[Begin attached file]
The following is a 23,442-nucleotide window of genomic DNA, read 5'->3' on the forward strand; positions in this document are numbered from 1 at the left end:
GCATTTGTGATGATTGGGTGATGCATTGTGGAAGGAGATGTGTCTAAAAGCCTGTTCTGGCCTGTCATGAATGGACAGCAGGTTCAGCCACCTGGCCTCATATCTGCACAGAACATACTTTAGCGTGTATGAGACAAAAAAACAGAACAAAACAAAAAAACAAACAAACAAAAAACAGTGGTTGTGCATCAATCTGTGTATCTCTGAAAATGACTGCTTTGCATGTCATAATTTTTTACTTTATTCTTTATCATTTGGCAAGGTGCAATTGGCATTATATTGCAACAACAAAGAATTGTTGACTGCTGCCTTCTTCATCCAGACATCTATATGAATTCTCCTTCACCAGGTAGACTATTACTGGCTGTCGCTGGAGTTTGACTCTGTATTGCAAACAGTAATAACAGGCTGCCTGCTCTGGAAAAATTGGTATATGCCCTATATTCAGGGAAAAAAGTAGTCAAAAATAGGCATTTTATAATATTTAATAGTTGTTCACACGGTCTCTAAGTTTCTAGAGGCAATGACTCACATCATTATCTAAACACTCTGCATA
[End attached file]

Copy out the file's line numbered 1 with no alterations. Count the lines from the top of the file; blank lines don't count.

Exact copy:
The following is a 23,442-nucleotide window of genomic DNA, read 5'->3' on the forward strand; positions in this document are numbered from 1 at the left end: